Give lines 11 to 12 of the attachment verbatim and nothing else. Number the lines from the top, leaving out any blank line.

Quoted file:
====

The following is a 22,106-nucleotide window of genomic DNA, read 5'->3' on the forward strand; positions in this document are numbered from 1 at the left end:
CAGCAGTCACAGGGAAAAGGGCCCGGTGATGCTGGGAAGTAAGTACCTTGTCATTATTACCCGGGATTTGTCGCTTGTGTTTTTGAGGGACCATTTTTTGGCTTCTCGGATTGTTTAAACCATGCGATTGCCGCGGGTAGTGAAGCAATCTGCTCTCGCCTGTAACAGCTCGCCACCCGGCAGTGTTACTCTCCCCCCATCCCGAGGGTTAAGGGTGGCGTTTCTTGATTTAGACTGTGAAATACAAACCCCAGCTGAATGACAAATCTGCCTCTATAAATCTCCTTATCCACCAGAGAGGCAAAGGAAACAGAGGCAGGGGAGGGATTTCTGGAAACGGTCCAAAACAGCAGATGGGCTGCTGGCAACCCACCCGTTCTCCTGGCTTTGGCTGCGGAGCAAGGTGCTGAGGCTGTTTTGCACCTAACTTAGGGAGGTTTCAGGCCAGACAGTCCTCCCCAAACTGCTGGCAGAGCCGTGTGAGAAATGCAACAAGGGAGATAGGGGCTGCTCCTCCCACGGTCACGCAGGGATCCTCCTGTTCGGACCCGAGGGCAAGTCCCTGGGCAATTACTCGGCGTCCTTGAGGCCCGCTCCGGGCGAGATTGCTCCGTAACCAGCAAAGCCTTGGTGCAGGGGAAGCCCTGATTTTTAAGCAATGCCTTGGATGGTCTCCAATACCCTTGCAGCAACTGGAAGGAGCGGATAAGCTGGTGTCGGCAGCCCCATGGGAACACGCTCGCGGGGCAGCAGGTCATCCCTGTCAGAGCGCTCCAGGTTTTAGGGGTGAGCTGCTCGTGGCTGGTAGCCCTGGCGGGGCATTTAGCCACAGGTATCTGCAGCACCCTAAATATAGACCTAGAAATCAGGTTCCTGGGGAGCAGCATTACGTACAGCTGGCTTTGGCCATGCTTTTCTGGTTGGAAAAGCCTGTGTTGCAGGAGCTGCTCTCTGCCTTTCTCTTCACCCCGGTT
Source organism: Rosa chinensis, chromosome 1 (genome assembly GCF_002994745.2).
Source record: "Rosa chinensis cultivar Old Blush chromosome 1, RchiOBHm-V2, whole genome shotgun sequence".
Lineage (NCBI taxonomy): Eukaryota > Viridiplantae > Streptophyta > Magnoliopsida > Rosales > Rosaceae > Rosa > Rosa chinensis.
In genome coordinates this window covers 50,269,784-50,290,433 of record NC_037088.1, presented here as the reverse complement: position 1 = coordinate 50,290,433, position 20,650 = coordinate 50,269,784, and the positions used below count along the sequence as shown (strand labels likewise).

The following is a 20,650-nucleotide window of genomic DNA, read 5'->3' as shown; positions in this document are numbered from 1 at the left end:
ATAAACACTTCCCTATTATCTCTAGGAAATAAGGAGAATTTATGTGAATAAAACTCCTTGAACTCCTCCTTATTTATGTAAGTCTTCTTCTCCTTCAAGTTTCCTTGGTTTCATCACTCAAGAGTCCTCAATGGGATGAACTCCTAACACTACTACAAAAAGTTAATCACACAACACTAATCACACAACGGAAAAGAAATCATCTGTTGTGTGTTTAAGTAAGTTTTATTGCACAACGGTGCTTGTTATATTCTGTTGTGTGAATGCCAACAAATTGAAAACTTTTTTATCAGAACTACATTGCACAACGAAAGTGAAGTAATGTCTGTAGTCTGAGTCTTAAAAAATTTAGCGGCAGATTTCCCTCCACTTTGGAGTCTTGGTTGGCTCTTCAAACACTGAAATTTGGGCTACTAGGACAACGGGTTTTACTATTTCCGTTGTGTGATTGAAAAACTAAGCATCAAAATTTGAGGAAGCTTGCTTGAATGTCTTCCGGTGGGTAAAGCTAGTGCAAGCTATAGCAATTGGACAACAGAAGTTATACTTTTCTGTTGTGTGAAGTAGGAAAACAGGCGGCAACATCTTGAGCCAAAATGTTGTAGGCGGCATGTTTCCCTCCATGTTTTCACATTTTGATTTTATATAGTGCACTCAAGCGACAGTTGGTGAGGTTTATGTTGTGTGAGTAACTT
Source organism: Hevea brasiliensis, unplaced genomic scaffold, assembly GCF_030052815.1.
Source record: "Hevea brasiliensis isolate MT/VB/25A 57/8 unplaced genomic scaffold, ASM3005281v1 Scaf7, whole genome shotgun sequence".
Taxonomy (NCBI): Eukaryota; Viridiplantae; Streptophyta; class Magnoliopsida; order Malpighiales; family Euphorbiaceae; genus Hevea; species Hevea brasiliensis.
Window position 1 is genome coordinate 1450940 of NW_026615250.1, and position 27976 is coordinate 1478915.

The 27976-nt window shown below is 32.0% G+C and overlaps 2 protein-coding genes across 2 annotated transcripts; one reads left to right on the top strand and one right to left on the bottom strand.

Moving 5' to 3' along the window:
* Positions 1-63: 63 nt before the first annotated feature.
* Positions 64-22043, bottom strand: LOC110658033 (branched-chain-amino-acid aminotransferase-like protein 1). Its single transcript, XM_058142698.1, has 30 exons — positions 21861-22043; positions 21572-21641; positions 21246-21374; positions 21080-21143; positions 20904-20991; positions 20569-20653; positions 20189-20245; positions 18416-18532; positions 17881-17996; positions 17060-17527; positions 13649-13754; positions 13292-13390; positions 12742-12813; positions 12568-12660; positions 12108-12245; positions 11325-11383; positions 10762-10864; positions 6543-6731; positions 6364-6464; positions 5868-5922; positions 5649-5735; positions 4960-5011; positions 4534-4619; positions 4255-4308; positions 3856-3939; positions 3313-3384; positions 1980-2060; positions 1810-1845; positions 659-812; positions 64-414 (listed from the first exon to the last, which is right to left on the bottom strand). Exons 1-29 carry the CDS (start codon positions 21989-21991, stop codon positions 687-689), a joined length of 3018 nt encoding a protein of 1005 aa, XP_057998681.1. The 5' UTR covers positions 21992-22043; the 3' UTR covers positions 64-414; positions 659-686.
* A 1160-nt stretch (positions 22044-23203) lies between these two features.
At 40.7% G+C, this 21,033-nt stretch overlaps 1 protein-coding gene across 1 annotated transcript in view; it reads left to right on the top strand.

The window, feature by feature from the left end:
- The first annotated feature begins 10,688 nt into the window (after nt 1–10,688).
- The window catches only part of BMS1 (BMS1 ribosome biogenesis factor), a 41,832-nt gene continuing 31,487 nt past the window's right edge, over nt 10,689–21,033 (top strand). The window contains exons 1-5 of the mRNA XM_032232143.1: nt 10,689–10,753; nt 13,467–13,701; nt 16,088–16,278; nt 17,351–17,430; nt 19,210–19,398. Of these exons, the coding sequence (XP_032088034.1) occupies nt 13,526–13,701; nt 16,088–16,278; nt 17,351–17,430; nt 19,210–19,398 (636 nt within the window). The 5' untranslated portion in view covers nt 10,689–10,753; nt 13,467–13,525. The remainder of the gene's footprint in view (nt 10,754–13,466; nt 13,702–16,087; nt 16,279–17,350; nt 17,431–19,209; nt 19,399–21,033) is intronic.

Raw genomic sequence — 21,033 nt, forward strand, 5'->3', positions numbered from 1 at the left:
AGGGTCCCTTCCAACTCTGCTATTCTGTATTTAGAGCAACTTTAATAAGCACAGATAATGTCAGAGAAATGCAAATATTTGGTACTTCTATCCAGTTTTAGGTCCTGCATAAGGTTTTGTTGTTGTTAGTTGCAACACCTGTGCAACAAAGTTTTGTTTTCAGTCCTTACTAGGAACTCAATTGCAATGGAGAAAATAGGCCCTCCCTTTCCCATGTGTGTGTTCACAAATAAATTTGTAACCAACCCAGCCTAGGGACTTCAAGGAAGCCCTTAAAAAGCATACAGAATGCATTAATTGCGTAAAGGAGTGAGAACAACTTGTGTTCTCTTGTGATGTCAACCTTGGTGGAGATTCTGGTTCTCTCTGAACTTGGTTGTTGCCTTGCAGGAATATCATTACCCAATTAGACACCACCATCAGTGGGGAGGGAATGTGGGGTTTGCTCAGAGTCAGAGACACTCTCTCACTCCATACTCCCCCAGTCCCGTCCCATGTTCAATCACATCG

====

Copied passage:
Taxonomy (NCBI): Eukaryota; Viridiplantae; Streptophyta; class Magnoliopsida; order Malpighiales; family Euphorbiaceae; genus Hevea; species Hevea brasiliensis.
Window position 1 is genome coordinate 1450940 of NW_026615250.1, and position 27976 is coordinate 1478915.